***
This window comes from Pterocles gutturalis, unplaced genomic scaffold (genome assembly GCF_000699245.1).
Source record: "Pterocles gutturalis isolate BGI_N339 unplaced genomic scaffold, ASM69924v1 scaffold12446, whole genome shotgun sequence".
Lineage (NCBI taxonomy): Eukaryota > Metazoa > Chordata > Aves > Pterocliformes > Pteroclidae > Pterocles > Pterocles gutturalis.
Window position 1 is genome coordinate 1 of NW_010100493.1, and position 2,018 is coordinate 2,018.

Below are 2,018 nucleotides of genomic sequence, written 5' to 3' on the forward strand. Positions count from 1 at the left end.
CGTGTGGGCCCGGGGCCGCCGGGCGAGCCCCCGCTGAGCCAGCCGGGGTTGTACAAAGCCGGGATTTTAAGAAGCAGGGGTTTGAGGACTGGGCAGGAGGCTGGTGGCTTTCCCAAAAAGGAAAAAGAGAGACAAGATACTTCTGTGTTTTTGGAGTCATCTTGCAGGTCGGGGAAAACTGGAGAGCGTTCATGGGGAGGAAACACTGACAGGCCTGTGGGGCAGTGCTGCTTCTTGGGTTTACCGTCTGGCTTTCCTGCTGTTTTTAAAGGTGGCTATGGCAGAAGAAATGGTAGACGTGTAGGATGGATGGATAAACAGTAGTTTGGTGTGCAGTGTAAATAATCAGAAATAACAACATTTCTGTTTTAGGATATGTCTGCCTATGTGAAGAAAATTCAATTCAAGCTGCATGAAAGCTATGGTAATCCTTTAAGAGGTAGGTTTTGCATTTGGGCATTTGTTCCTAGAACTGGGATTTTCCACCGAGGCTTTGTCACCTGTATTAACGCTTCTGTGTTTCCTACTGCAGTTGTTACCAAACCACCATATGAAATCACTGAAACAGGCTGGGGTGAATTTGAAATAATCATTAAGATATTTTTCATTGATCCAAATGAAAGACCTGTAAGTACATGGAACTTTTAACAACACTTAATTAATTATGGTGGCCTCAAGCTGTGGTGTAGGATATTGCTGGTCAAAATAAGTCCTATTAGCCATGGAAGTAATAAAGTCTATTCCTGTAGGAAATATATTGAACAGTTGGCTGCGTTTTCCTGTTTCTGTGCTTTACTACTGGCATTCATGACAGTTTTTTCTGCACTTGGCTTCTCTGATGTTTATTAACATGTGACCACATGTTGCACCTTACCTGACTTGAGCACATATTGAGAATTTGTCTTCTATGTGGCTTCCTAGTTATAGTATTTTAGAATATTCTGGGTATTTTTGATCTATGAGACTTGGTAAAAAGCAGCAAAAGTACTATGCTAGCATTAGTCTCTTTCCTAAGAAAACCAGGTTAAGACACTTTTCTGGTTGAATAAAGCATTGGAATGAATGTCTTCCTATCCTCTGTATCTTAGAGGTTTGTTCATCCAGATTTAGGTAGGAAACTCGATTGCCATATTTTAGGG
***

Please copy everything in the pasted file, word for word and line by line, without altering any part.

This window comes from Pterocles gutturalis, unplaced genomic scaffold (genome assembly GCF_000699245.1).
Source record: "Pterocles gutturalis isolate BGI_N339 unplaced genomic scaffold, ASM69924v1 scaffold12446, whole genome shotgun sequence".
Lineage (NCBI taxonomy): Eukaryota > Metazoa > Chordata > Aves > Pterocliformes > Pteroclidae > Pterocles > Pterocles gutturalis.
Window position 1 is genome coordinate 1 of NW_010100493.1, and position 2,018 is coordinate 2,018.

Below are 2,018 nucleotides of genomic sequence, written 5' to 3' on the forward strand. Positions count from 1 at the left end.
CGTGTGGGCCCGGGGCCGCCGGGCGAGCCCCCGCTGAGCCAGCCGGGGTTGTACAAAGCCGGGATTTTAAGAAGCAGGGGTTTGAGGACTGGGCAGGAGGCTGGTGGCTTTCCCAAAAAGGAAAAAGAGAGACAAGATACTTCTGTGTTTTTGGAGTCATCTTGCAGGTCGGGGAAAACTGGAGAGCGTTCATGGGGAGGAAACACTGACAGGCCTGTGGGGCAGTGCTGCTTCTTGGGTTTACCGTCTGGCTTTCCTGCTGTTTTTAAAGGTGGCTATGGCAGAAGAAATGGTAGACGTGTAGGATGGATGGATAAACAGTAGTTTGGTGTGCAGTGTAAATAATCAGAAATAACAACATTTCTGTTTTAGGATATGTCTGCCTATGTGAAGAAAATTCAATTCAAGCTGCATGAAAGCTATGGTAATCCTTTAAGAGGTAGGTTTTGCATTTGGGCATTTGTTCCTAGAACTGGGATTTTCCACCGAGGCTTTGTCACCTGTATTAACGCTTCTGTGTTTCCTACTGCAGTTGTTACCAAACCACCATATGAAATCACTGAAACAGGCTGGGGTGAATTTGAAATAATCATTAAGATATTTTTCATTGATCCAAATGAAAGACCTGTAAGTACATGGAACTTTTAACAACACTTAATTAATTATGGTGGCCTCAAGCTGTGGTGTAGGATATTGCTGGTCAAAATAAGTCCTATTAGCCATGGAAGTAATAAAGTCTATTCCTGTAGGAAATATATTGAACAGTTGGCTGCGTTTTCCTGTTTCTGTGCTTTACTACTGGCATTCATGACAGTTTTTTCTGCACTTGGCTTCTCTGATGTTTATTAACATGTGACCACATGTTGCACCTTACCTGACTTGAGCACATATTGAGAATTTGTCTTCTATGTGGCTTCCTAGTTATAGTATTTTAGAATATTCTGGGTATTTTTGATCTATGAGACTTGGTAAAAAGCAGCAAAAGTACTATGCTAGCATTAGTCTCTTTCCTAAGAAAACCAGGTTAAGACACTTTTCTGGTTGAATAAAGCATTGGAATGAATGTCTTCCTATCCTCTGTATCTTAGAGGTTTGTTCATCCAGATTTAGGTAGGAAACTCGATTGCCATATTTTAGGG